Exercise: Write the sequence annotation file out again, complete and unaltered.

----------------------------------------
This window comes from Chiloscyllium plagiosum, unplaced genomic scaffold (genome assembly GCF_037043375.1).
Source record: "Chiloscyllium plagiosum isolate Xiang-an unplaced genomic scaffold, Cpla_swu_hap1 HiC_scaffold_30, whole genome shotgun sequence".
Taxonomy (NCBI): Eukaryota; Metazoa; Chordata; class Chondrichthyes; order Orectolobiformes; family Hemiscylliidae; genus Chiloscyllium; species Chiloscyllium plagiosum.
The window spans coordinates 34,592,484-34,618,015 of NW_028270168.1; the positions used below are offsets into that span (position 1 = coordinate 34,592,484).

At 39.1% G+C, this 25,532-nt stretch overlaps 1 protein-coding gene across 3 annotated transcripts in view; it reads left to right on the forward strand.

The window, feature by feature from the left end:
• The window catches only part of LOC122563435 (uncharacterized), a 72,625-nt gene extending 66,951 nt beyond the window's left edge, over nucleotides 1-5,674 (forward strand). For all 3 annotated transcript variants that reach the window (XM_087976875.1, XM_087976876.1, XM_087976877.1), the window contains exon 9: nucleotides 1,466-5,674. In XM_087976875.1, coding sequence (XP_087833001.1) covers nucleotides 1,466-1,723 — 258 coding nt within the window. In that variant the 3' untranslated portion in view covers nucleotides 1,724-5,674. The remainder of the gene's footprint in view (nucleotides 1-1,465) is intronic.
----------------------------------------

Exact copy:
This window comes from Chiloscyllium plagiosum, unplaced genomic scaffold (genome assembly GCF_037043375.1).
Source record: "Chiloscyllium plagiosum isolate Xiang-an unplaced genomic scaffold, Cpla_swu_hap1 HiC_scaffold_30, whole genome shotgun sequence".
Taxonomy (NCBI): Eukaryota; Metazoa; Chordata; class Chondrichthyes; order Orectolobiformes; family Hemiscylliidae; genus Chiloscyllium; species Chiloscyllium plagiosum.
The window spans coordinates 34,592,484-34,618,015 of NW_028270168.1; the positions used below are offsets into that span (position 1 = coordinate 34,592,484).

At 39.1% G+C, this 25,532-nt stretch overlaps 1 protein-coding gene across 3 annotated transcripts in view; it reads left to right on the forward strand.

The window, feature by feature from the left end:
• The window catches only part of LOC122563435 (uncharacterized), a 72,625-nt gene extending 66,951 nt beyond the window's left edge, over nucleotides 1-5,674 (forward strand). For all 3 annotated transcript variants that reach the window (XM_087976875.1, XM_087976876.1, XM_087976877.1), the window contains exon 9: nucleotides 1,466-5,674. In XM_087976875.1, coding sequence (XP_087833001.1) covers nucleotides 1,466-1,723 — 258 coding nt within the window. In that variant the 3' untranslated portion in view covers nucleotides 1,724-5,674. The remainder of the gene's footprint in view (nucleotides 1-1,465) is intronic.